Brands should “treasure” the genuine talent within their organisations because most creative work is “terrible”, according to a senior executive at Unilever.
Dan Izbicki, creative excellence director at the FMCG giant, warned against slipping standards in marketing during a discussion at the Effectiveness Week conference yesterday (2 November). He suggested that the explosion of digital media had lowered the bar for truly creative and effective work.
“There’s an assumption [in our industry] at the moment that just because everybody has got a camera and access to a YouTube channel, suddenly everybody is a creative director – that’s clearly not true,” he said.
“That’s why most advertising is terrible and most films are not very good. [Creativity] is a precious skill.”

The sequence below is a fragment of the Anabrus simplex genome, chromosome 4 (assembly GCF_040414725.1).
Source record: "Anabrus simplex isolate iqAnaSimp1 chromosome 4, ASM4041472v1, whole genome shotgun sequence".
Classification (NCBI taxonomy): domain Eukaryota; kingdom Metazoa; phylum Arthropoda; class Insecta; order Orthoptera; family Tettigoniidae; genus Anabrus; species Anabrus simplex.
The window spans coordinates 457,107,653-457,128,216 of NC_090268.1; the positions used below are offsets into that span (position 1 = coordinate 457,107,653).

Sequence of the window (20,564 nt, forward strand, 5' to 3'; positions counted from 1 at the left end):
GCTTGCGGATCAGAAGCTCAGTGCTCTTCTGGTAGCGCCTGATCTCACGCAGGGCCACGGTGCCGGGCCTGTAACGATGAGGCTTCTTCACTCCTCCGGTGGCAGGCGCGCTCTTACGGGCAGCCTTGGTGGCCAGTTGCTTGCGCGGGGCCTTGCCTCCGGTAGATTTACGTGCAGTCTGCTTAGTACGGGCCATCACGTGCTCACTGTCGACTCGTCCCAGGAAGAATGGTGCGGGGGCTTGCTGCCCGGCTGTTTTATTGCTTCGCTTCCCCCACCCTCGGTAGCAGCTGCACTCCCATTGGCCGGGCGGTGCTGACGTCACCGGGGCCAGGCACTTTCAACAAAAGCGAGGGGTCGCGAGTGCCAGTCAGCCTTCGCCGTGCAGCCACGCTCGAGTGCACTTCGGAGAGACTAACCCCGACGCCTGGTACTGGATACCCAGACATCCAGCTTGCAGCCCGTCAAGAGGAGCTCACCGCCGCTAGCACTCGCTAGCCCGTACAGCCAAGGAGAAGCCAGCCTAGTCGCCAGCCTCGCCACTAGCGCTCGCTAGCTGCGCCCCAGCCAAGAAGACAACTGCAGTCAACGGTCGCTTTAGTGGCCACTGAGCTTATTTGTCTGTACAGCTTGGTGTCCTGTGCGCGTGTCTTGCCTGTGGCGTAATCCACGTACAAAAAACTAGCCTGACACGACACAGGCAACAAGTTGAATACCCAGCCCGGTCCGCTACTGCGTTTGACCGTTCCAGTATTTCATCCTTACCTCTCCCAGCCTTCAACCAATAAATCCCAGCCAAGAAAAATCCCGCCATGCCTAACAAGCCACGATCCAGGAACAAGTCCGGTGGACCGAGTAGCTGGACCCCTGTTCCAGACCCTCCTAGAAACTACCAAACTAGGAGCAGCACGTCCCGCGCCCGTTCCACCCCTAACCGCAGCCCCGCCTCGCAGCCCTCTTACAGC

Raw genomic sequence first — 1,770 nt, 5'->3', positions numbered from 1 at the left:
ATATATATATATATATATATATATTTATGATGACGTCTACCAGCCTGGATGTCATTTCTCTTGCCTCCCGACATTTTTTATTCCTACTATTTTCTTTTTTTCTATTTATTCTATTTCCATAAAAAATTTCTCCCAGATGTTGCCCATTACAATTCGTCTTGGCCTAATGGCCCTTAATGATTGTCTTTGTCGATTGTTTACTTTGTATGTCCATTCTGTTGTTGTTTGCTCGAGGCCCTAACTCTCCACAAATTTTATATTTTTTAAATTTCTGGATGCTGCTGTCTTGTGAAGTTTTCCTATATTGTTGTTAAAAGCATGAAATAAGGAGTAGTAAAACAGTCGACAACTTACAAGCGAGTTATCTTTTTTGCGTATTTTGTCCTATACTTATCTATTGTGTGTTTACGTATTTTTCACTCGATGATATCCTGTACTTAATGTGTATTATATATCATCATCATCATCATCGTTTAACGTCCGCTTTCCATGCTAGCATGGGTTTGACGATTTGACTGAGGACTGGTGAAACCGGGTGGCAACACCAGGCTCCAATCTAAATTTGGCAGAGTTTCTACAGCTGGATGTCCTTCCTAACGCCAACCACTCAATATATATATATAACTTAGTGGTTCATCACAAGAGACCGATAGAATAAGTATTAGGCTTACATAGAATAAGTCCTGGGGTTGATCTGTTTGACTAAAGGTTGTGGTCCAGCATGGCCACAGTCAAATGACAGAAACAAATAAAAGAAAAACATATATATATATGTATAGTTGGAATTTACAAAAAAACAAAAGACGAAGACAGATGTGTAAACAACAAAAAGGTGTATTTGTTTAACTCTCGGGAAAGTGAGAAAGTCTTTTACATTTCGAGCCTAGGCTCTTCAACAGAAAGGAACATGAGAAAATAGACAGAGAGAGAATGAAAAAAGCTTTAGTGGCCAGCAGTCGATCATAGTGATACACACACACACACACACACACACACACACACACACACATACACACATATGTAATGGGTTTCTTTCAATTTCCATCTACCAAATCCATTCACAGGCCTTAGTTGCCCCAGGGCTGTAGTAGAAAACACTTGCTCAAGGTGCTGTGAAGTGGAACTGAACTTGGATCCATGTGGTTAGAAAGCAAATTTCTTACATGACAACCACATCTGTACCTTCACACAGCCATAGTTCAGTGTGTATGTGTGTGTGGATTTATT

He added that because Unilever’s products are “not high interest categories” for consumers, “we need great creativity and great work to cut through that”.
Izbicki was joined on stage by Sport England’s director of partnerships Tanya Joseph, who suggested that fear of taking risks within organisations is one of the biggest barriers to creativity.
Joseph oversaw last year’s hugely successful This Girl Can campaign, which she said was driven by the desire to be bold and impactful.
“The whole campaign is based on fantastic insight – that’s given us the platform to be creative,” she said.
“Far too often we [as an industry] get scared and go back to the easier thing to do because it’s not going to be terribly damaging – but we can do something bigger and better and braver.”